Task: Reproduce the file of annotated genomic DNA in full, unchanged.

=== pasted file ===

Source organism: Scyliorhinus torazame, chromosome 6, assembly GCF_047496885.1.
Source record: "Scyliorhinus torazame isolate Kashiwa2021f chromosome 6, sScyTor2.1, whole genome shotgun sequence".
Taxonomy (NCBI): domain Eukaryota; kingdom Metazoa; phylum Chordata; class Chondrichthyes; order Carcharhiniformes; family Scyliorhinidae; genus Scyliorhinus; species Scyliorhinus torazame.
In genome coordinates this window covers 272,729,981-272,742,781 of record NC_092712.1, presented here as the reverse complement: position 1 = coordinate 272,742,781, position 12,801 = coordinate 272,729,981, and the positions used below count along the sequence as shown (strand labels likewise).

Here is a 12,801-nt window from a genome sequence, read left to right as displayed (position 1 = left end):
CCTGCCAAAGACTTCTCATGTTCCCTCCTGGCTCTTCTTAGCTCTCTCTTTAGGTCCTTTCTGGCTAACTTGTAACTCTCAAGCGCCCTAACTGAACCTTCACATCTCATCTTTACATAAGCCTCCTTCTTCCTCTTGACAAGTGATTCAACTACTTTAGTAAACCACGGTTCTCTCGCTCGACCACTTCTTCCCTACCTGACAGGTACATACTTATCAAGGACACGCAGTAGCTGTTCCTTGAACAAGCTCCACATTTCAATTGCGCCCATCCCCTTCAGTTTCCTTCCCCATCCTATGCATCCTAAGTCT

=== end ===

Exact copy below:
Source organism: Scyliorhinus torazame, chromosome 6, assembly GCF_047496885.1.
Source record: "Scyliorhinus torazame isolate Kashiwa2021f chromosome 6, sScyTor2.1, whole genome shotgun sequence".
Taxonomy (NCBI): domain Eukaryota; kingdom Metazoa; phylum Chordata; class Chondrichthyes; order Carcharhiniformes; family Scyliorhinidae; genus Scyliorhinus; species Scyliorhinus torazame.
In genome coordinates this window covers 272,729,981-272,742,781 of record NC_092712.1, presented here as the reverse complement: position 1 = coordinate 272,742,781, position 12,801 = coordinate 272,729,981, and the positions used below count along the sequence as shown (strand labels likewise).

Here is a 12,801-nt window from a genome sequence, read left to right as displayed (position 1 = left end):
CCTGCCAAAGACTTCTCATGTTCCCTCCTGGCTCTTCTTAGCTCTCTCTTTAGGTCCTTTCTGGCTAACTTGTAACTCTCAAGCGCCCTAACTGAACCTTCACATCTCATCTTTACATAAGCCTCCTTCTTCCTCTTGACAAGTGATTCAACTACTTTAGTAAACCACGGTTCTCTCGCTCGACCACTTCTTCCCTACCTGACAGGTACATACTTATCAAGGACACGCAGTAGCTGTTCCTTGAACAAGCTCCACATTTCAATTGCGCCCATCCCCTTCAGTTTCCTTCCCCATCCTATGCATCCTAAGTCT